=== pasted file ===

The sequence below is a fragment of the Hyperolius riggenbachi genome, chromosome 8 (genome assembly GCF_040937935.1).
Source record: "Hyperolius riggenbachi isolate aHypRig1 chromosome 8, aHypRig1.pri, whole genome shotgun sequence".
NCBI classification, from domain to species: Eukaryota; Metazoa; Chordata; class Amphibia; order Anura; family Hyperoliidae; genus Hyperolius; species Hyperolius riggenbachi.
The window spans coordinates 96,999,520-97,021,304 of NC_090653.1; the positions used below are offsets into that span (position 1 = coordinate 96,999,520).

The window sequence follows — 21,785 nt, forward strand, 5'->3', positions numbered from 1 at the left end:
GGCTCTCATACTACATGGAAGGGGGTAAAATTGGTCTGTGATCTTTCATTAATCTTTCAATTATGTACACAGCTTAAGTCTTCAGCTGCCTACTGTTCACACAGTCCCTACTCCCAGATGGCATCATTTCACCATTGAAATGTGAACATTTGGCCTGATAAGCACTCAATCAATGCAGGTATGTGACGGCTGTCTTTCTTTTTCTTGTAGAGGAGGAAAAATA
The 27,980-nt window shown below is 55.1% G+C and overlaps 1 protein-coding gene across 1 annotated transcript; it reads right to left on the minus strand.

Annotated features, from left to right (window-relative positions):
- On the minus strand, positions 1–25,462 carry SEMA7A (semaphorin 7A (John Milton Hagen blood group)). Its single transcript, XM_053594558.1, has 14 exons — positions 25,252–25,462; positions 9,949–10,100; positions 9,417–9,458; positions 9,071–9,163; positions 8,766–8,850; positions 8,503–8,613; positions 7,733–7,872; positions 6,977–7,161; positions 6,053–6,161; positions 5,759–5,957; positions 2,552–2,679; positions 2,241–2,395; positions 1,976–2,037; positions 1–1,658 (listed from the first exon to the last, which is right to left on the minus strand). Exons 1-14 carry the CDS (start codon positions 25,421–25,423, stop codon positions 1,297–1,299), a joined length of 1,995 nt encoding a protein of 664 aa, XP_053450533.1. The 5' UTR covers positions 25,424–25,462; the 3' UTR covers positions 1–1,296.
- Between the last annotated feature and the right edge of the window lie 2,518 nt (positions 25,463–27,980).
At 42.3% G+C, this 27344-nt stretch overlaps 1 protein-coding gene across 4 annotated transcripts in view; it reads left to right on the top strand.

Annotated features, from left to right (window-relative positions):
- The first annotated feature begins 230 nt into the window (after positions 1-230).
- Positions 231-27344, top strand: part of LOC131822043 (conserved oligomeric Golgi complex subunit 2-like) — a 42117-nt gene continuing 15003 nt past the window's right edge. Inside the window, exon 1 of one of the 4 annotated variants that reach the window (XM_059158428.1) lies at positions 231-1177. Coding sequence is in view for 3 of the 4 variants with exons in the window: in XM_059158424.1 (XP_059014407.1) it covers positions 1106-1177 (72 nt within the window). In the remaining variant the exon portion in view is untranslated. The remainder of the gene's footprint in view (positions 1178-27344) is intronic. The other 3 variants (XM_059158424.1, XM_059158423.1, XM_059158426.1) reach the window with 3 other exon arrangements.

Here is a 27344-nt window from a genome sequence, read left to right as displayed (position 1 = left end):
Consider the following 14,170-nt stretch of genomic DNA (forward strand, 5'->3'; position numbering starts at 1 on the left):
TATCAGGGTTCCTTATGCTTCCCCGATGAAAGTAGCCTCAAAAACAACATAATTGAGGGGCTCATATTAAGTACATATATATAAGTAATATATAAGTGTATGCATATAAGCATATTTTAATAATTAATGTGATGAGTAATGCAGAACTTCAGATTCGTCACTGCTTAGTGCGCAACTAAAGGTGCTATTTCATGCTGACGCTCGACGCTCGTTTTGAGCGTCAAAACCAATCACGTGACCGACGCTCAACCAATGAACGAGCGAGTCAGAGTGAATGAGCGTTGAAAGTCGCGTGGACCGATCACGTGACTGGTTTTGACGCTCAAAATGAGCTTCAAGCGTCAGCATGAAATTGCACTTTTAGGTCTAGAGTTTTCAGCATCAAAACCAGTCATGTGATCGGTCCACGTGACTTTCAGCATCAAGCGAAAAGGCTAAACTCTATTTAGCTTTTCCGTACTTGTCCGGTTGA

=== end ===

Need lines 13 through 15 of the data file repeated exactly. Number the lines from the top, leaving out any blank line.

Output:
- The first annotated feature begins 230 nt into the window (after positions 1-230).
- Positions 231-27344, top strand: part of LOC131822043 (conserved oligomeric Golgi complex subunit 2-like) — a 42117-nt gene continuing 15003 nt past the window's right edge. Inside the window, exon 1 of one of the 4 annotated variants that reach the window (XM_059158428.1) lies at positions 231-1177. Coding sequence is in view for 3 of the 4 variants with exons in the window: in XM_059158424.1 (XP_059014407.1) it covers positions 1106-1177 (72 nt within the window). In the remaining variant the exon portion in view is untranslated. The remainder of the gene's footprint in view (positions 1178-27344) is intronic. The other 3 variants (XM_059158424.1, XM_059158423.1, XM_059158426.1) reach the window with 3 other exon arrangements.

Here is a 27344-nt window from a genome sequence, read left to right as displayed (position 1 = left end):